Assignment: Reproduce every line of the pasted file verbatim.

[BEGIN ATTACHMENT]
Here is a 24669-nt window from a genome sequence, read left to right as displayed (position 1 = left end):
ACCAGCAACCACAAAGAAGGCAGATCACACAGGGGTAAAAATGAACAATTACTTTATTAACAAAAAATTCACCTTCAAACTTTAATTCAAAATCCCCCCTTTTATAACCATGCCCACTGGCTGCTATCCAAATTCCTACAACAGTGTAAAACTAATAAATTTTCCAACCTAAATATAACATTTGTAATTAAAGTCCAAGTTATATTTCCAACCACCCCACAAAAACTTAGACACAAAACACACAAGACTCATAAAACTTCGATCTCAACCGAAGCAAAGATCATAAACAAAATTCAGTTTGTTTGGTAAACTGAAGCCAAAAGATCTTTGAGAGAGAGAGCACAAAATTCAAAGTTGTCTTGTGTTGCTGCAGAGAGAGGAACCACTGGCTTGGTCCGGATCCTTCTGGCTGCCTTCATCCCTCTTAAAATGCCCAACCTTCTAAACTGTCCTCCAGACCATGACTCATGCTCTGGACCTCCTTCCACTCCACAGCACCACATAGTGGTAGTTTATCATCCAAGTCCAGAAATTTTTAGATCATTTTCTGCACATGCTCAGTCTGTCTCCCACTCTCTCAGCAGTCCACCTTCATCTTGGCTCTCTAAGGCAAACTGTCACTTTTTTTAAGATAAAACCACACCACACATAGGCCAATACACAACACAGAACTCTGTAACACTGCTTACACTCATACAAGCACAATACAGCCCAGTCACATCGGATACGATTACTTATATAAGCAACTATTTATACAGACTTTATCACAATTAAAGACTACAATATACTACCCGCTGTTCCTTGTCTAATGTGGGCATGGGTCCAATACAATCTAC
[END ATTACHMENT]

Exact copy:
Here is a 24669-nt window from a genome sequence, read left to right as displayed (position 1 = left end):
ACCAGCAACCACAAAGAAGGCAGATCACACAGGGGTAAAAATGAACAATTACTTTATTAACAAAAAATTCACCTTCAAACTTTAATTCAAAATCCCCCCTTTTATAACCATGCCCACTGGCTGCTATCCAAATTCCTACAACAGTGTAAAACTAATAAATTTTCCAACCTAAATATAACATTTGTAATTAAAGTCCAAGTTATATTTCCAACCACCCCACAAAAACTTAGACACAAAACACACAAGACTCATAAAACTTCGATCTCAACCGAAGCAAAGATCATAAACAAAATTCAGTTTGTTTGGTAAACTGAAGCCAAAAGATCTTTGAGAGAGAGAGCACAAAATTCAAAGTTGTCTTGTGTTGCTGCAGAGAGAGGAACCACTGGCTTGGTCCGGATCCTTCTGGCTGCCTTCATCCCTCTTAAAATGCCCAACCTTCTAAACTGTCCTCCAGACCATGACTCATGCTCTGGACCTCCTTCCACTCCACAGCACCACATAGTGGTAGTTTATCATCCAAGTCCAGAAATTTTTAGATCATTTTCTGCACATGCTCAGTCTGTCTCCCACTCTCTCAGCAGTCCACCTTCATCTTGGCTCTCTAAGGCAAACTGTCACTTTTTTTAAGATAAAACCACACCACACATAGGCCAATACACAACACAGAACTCTGTAACACTGCTTACACTCATACAAGCACAATACAGCCCAGTCACATCGGATACGATTACTTATATAAGCAACTATTTATACAGACTTTATCACAATTAAAGACTACAATATACTACCCGCTGTTCCTTGTCTAATGTGGGCATGGGTCCAATACAATCTAC